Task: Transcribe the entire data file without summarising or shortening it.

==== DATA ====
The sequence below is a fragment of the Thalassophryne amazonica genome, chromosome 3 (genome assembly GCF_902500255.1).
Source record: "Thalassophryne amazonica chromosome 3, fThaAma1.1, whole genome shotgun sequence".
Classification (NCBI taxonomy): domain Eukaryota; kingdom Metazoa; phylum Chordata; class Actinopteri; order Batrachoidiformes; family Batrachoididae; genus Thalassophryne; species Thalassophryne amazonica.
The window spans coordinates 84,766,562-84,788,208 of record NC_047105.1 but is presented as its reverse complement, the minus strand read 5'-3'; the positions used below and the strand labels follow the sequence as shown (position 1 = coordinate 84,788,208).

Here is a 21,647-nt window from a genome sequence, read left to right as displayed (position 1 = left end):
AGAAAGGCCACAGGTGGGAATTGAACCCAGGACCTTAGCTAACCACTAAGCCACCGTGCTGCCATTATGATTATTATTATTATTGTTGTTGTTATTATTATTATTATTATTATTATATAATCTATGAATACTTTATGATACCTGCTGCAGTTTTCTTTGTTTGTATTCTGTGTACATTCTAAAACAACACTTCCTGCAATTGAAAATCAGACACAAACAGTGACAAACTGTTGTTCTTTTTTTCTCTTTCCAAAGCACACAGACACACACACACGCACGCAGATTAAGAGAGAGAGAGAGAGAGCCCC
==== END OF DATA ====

The sequence below is a fragment of the Thalassophryne amazonica genome, chromosome 3 (genome assembly GCF_902500255.1).
Source record: "Thalassophryne amazonica chromosome 3, fThaAma1.1, whole genome shotgun sequence".
Classification (NCBI taxonomy): domain Eukaryota; kingdom Metazoa; phylum Chordata; class Actinopteri; order Batrachoidiformes; family Batrachoididae; genus Thalassophryne; species Thalassophryne amazonica.
The window spans coordinates 84,766,562-84,788,208 of record NC_047105.1 but is presented as its reverse complement, the minus strand read 5'-3'; the positions used below and the strand labels follow the sequence as shown (position 1 = coordinate 84,788,208).

Here is a 21,647-nt window from a genome sequence, read left to right as displayed (position 1 = left end):
AGAAAGGCCACAGGTGGGAATTGAACCCAGGACCTTAGCTAACCACTAAGCCACCGTGCTGCCATTATGATTATTATTATTATTGTTGTTGTTATTATTATTATTATTATTATTATATAATCTATGAATACTTTATGATACCTGCTGCAGTTTTCTTTGTTTGTATTCTGTGTACATTCTAAAACAACACTTCCTGCAATTGAAAATCAGACACAAACAGTGACAAACTGTTGTTCTTTTTTTCTCTTTCCAAAGCACACAGACACACACACACGCACGCAGATTAAGAGAGAGAGAGAGAGAGCCCC